Fruit is nature's way of providing a healthy, sweet treat. If you must indulge in sugar, then eat a piece of fruit. If you are diabetic, then you need to use caution with fruit. Avoid fruit in the mornings, and never, ever eat it alone. Fruit can spike blood sugar. In fact, you should monitor your blood sugar to determine which fruits your body can handle, and how much.
Dieters beware: fruit turns into sugar when it enters your body. Too much fruit can sabatoge your weight loss efforts (especially if you are insulin resistant). I measure my fruit carefully, and eat no more than 2 servings a day (with lunch and dinner). I also count it within my daily carb limit. I've made a list of fruits, measurements, and their carb content:
1/2 of a small grapefruit: 3.5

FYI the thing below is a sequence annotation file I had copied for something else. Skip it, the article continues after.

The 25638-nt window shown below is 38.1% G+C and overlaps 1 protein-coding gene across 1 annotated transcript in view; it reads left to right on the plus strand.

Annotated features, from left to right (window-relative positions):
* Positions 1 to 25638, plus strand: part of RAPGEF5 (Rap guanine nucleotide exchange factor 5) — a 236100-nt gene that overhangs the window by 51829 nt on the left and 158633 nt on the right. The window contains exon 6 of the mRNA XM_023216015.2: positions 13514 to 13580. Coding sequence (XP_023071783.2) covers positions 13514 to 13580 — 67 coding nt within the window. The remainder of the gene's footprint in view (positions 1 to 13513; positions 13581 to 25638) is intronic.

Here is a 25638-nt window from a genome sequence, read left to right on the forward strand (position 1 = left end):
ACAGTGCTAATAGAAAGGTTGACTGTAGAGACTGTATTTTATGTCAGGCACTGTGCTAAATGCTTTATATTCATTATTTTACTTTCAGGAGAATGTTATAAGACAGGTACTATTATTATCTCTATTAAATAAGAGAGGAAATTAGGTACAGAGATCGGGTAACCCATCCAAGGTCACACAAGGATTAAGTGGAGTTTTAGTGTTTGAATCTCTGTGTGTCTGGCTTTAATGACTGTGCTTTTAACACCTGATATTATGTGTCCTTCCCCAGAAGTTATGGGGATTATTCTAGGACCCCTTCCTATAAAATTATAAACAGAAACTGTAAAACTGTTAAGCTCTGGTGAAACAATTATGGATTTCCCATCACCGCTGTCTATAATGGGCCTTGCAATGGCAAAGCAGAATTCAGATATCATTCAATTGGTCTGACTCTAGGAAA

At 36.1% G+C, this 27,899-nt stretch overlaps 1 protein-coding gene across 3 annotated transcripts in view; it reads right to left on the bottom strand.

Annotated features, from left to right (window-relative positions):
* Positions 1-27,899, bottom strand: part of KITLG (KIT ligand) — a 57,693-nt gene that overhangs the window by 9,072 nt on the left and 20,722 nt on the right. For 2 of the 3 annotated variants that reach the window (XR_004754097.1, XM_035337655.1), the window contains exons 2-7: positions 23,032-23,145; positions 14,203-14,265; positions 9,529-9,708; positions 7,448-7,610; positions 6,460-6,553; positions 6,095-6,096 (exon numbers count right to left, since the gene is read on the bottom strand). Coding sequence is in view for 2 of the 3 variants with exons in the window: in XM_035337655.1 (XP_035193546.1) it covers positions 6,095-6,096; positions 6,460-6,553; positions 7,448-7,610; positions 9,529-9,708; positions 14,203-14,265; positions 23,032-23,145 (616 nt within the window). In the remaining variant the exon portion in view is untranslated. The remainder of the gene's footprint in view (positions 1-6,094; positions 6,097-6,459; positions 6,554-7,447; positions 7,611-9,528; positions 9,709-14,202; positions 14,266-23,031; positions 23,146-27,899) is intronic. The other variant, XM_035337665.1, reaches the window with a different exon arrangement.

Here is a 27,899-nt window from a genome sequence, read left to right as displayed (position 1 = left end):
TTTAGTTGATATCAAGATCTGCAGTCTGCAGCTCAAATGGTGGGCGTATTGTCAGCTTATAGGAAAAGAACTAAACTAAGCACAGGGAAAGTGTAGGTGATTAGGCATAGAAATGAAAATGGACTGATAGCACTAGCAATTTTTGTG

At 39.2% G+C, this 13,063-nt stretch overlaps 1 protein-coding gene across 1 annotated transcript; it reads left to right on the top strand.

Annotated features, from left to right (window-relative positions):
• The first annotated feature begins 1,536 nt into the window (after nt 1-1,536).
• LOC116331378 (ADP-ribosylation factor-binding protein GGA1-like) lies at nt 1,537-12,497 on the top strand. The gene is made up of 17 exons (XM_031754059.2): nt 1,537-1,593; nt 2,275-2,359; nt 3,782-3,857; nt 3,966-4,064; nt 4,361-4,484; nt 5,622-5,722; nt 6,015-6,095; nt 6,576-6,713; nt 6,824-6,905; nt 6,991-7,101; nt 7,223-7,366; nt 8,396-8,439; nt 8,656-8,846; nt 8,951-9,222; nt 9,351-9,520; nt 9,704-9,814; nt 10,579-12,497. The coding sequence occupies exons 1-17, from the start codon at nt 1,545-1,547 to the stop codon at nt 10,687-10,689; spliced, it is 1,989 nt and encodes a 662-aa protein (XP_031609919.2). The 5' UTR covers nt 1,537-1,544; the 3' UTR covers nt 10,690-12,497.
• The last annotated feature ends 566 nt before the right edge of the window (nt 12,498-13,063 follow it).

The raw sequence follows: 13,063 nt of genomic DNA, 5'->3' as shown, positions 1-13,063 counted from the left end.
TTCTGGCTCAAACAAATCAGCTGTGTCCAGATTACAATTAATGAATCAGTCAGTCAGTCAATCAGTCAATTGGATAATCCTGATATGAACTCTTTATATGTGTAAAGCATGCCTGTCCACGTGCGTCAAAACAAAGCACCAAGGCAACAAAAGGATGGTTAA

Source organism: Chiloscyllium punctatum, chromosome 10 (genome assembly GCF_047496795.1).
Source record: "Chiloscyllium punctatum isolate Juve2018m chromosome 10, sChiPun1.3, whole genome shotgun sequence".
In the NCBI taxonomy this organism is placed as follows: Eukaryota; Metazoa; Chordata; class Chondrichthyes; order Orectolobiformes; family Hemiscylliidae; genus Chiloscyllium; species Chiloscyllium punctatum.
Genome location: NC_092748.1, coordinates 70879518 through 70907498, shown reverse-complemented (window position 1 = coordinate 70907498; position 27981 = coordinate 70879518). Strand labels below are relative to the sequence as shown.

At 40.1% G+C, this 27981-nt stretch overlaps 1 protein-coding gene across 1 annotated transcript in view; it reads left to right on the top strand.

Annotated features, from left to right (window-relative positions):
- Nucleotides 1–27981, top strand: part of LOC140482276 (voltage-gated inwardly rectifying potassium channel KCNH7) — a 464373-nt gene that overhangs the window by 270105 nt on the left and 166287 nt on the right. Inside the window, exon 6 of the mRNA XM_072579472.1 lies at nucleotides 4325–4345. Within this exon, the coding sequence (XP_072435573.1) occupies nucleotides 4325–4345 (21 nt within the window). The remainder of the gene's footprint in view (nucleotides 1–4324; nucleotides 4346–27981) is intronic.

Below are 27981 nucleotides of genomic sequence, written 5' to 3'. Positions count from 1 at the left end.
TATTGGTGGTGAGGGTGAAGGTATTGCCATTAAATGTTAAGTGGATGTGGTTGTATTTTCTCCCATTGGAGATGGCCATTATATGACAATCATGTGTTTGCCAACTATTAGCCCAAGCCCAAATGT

1/2 of a small orange 4
1/2 c. blackberries 4
10 small strawberries 5
1 small wedge of cantelope 5
1/2 c. of watermelon 5
1/2 of an extra small apple 6
1 - 1/2 inch slice of pineapple 6
1/2 of a small peach 5
I share my fruit with my husband and children to keep it from going to waste (1/2 an apple). If I notice a spike in my blood sugar or the scale, I cut back on fruit and monitor it carefully. I am not of frame of mind that you can't have fruit on a low carb diet, afterall, fruit is directly from nature, but if you think about it, fruit should not be available to us year round. Due to advances in agriculture we can eat strawberries all year long, but in nature, strawberries have a season. The same can be said about all fruits. An all fruit smoothie is loaded with carbs and calories. Eat your fruit, but eat it sparingly, like a special treat.